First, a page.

Appellate Jurisdiction: Where Sanctions Order Entered after Final Judgment, Appeal of Final Judgment Doesn’t Capture Order — Strictly Enforcing Scheduling Order Deadlines ≠ Abuse of Discretion
Cagle v. United States, 2018 U.S. App. LEXIS 15564 (11th Cir. June 8, 2018):
Andrea J. Cagle, proceeding pro se, appeals the district court's order granting summary judgment in favor of the government and dismissing her complaint. She also appeals the district court's orders denying her motions to impose sanctions against the government, compel discovery, and appoint counsel. We first address Cagle's motions, and then proceed to the court's summary-judgment decision. Finding that the district court appropriately denied Cagle's motions and, because Cagle failed to meet the requirements of Florida law, that the court did not err in granting the government summary judgment, we affirm.
We have an obligation to satisfy ourselves of our own jurisdiction and may raise the issue [*2] sua sponte. AT&T Mobility, LLC v. Nat'l Ass'n for Stock Car Auto Racing, Inc., 494 F.3d 1356, 1360 (11th Cir. 2007). We review jurisdictional issues de novo. Id. We review a district court's decision to deny sanctions for abuse of discretion. See Peer v. Lewis, 606 F.3d 1306, 1311 (11th Cir. 2010) (addressing sanctions under Federal Rule of Civil Procedure 11, 28 U.S.C. § 1927, and the court's inherent power). We will not consider issues that were not before the district court, subject to certain exceptions not relevant here. Access Now, Inc. v. Southwest Airlines Co., 385 F.3d 1324, 1331-32 (11th Cir. 2004).
As a general rule, we have jurisdiction only over judgments or orders that are specified in the notice of appeal. Osterneck v. E.T. Barwick Indus., Inc., 825 F.2d 1521, 1528 (11th Cir. 1987). We will allow appeals from orders not specified in the notice of appeal, however, so long as the omitted order was entered "prior to or contemporaneously with" the orders specified in the notice of appeal. McDougald v. Jenson, 786 F.2d 1465, 1474 (11th Cir. 1986).
Here, the only order specified in Cagle's notice of appeal is the final judgment. Because the final judgment was entered on August 4, 2017, while the order denying Cagle's motion for sanctions was entered on August 24, 2017, the latter order was not entered "prior to or contemporaneously with" the final judgment specified in Cagle's notice of appeal. See McDougald, 786 F.2d at 1474. Accordingly, this Court does not have jurisdiction to review the order denying Cagle's motion for sanctions. Moreover, although Cagle now argues that she was deprived of a proper mediation [*3] due to the mediator's conduct, she did not clearly present that issue to the district court. Because the issue of the mediator's conduct was not before the district court, this Court will not consider it on appeal. See Access Now, Inc., 385 F.3d at 1331-32.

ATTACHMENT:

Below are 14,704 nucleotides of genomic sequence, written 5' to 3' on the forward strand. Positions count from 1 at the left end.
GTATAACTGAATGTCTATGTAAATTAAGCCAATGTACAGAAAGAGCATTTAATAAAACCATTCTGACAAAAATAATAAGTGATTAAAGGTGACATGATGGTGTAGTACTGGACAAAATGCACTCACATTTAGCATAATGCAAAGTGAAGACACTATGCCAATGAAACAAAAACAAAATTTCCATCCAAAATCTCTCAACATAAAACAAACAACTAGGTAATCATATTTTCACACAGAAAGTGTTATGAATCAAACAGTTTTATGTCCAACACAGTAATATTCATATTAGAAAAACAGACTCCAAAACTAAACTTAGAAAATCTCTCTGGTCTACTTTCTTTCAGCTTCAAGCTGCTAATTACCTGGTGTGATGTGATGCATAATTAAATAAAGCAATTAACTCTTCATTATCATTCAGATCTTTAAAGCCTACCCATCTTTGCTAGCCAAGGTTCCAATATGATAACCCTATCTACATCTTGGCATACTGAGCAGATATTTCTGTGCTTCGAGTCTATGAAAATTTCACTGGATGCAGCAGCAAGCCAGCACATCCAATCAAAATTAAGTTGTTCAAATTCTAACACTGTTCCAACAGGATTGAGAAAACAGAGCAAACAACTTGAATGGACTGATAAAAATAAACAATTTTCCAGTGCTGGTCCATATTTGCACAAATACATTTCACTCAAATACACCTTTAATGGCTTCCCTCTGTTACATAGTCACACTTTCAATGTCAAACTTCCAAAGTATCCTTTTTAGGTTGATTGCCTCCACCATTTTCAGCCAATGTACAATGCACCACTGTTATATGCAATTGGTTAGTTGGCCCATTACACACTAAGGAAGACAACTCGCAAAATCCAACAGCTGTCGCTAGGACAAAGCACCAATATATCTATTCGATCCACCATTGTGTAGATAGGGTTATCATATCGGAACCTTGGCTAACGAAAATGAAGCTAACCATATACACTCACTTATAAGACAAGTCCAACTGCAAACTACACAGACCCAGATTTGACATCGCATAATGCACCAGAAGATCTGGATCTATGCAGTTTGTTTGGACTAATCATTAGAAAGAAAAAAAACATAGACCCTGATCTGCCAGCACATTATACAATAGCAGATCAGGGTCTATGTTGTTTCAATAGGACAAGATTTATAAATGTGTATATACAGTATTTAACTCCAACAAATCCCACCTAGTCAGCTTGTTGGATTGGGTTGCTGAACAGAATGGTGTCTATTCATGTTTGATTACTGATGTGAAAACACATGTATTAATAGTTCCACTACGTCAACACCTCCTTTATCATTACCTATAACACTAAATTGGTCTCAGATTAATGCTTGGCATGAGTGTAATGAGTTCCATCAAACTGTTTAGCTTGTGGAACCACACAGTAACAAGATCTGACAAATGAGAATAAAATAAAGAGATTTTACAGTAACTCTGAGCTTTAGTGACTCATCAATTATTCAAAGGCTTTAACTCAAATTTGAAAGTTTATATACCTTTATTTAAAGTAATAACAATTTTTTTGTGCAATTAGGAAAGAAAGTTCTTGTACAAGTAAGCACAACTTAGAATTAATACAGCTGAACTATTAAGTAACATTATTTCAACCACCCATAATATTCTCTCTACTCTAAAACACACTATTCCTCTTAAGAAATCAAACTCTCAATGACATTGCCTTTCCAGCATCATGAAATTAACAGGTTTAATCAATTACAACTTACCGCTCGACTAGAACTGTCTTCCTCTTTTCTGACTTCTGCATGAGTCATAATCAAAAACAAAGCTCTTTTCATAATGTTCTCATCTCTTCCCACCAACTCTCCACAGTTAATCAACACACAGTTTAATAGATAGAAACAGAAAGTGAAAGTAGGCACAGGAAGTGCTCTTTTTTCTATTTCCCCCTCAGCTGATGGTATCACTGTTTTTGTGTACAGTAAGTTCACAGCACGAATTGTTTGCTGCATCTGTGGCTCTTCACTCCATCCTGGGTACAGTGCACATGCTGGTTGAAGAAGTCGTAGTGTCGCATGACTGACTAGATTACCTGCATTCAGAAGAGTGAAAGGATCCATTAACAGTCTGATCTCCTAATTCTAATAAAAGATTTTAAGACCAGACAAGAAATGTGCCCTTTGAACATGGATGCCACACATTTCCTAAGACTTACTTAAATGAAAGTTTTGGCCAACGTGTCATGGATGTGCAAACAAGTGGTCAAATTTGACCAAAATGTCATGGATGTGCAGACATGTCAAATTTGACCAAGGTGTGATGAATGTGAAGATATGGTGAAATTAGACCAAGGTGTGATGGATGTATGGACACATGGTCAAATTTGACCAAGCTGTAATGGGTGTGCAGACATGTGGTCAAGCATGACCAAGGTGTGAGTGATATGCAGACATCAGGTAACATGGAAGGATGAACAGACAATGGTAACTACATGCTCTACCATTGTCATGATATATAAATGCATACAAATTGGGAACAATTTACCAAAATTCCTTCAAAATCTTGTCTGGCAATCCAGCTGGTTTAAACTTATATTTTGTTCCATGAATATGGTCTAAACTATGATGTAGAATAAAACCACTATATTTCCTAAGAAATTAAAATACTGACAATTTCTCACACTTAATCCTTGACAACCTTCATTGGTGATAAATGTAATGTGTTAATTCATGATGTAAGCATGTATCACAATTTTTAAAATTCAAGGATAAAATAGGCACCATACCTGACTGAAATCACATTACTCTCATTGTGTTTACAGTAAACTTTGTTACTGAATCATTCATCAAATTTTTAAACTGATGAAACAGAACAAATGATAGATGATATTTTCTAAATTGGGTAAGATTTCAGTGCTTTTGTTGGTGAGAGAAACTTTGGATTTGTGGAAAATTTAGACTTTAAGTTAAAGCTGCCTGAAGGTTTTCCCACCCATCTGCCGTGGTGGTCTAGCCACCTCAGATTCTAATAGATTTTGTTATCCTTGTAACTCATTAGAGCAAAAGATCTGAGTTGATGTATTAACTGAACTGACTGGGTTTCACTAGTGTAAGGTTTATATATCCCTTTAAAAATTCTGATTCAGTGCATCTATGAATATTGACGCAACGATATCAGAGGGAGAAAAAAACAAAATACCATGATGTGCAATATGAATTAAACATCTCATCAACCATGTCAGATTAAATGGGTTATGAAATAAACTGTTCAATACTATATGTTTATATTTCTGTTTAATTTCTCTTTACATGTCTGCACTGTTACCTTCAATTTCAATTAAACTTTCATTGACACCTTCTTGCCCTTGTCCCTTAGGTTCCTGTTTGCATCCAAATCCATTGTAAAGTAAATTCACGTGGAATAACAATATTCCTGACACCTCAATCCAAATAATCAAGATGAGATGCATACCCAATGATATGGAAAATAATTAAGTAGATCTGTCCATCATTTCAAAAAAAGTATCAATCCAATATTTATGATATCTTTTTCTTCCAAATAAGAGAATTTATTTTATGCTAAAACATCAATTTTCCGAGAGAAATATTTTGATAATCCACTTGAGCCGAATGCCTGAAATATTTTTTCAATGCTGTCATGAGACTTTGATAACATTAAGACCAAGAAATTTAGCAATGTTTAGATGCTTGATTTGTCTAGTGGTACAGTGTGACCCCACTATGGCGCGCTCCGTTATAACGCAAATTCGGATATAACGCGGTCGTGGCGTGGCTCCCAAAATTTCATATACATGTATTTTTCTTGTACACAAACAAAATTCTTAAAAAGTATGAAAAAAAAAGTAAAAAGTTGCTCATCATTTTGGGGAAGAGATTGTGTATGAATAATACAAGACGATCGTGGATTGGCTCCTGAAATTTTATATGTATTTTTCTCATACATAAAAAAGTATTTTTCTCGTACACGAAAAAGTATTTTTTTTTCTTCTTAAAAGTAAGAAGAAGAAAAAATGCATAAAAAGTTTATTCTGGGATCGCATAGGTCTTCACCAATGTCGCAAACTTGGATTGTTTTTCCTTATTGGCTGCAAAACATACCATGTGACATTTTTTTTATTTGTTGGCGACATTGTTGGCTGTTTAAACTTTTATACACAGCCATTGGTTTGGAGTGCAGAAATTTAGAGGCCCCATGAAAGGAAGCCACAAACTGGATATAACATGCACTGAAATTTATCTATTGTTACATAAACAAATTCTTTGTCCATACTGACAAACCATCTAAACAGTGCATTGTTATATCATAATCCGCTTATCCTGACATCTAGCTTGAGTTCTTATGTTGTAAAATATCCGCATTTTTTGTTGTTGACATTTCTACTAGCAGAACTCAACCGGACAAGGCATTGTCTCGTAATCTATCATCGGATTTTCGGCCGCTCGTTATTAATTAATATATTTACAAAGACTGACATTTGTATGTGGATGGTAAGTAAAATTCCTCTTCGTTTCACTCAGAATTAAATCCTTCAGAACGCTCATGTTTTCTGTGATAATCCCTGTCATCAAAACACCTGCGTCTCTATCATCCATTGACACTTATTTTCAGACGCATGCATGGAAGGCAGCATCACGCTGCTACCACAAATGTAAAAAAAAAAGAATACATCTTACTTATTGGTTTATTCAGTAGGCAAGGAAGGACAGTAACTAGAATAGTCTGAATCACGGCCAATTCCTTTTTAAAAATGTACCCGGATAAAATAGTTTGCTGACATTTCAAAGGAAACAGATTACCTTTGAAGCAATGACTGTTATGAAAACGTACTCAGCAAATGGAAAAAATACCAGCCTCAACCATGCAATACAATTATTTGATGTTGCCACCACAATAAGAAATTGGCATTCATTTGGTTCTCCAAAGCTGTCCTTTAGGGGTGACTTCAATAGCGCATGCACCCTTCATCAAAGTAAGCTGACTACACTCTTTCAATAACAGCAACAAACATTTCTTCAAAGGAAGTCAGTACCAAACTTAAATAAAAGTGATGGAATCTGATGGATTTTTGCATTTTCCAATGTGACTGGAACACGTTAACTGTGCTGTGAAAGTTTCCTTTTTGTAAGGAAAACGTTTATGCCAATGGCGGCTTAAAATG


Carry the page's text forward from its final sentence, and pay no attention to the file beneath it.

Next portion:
We review the denial of a motion to compel discovery for abuse of discretion. Sanderlin v. Seminole Tribe of Fla., 243 F.3d 1282, 1285 (11th Cir. 2001). We will reverse a district court's discovery ruling only if the court committed a clear error of judgment or applied the wrong legal standard. Josendis v. Wall to Wall Residence Repairs, Inc., 662 F.3d 1292, 1307 (11th Cir. 2011). Additionally, we will not overturn a discovery ruling unless the ruling resulted in substantial harm to the appellant. Id.
Federal Rule of Civil Procedure 26(b) grants the district court broad authority to control the scope of discovery. See Fed. R. Civ. P. 26(b). Under Rule 16(b), a district court must issue a scheduling order limiting the time to complete discovery. Fed. R. Civ. P. 16(b)(3)(A). "[W]e have often held that a district court's decision to hold litigants to the clear terms of its scheduling orders is not an abuse of discretion." Josendis, 662 F.3d at 1307.
Here, the district court did not abuse its discretion when it decided to strictly enforce its scheduling order. The court's scheduling order indicated that the date of completion for discovery was the final date that discovery could be made. The order further stated that all discovery requests and [*4] motions had to be filed so that the discovery requested would be due before the completion date. Pursuant to the court's last discovery-deadline extension, the completion date was February 21, 2017.
Because interrogatories and requests for admission are "discovery paper" within the meaning of Federal Rule of Civil Procedure 5, they are subject to its service requirements, which make service by mail permissible. See Fed. R. Civ. P. 5(a)(1)(C), 5(b)(2)(C). Further, because Rules 33 and 36 specify time periods, but do not provide a method of computing those time periods, they are subject to the rules articulated in Rule 6. See Fed. R. Civ. P. 6(a), 33, 36. As a result, when Cagle mailed her interrogatories on January 20, 2017, and her request for admissions on January 21, 2017, the government's responses were due on February 23 and February 24, 2017, respectively. See Fed. R. Civ. P. 6(d), 33(b)(2), 36(a)(3). Because Cagle's discovery requests required responses after the completion date for discovery, she failed to comply with the terms of the court's scheduling order. The district court's decision to enforce the terms of its scheduling order and deny Cagle's motion to compel discovery did not constitute an abuse of discretion. Josendis, 662 F.3d at 1307.
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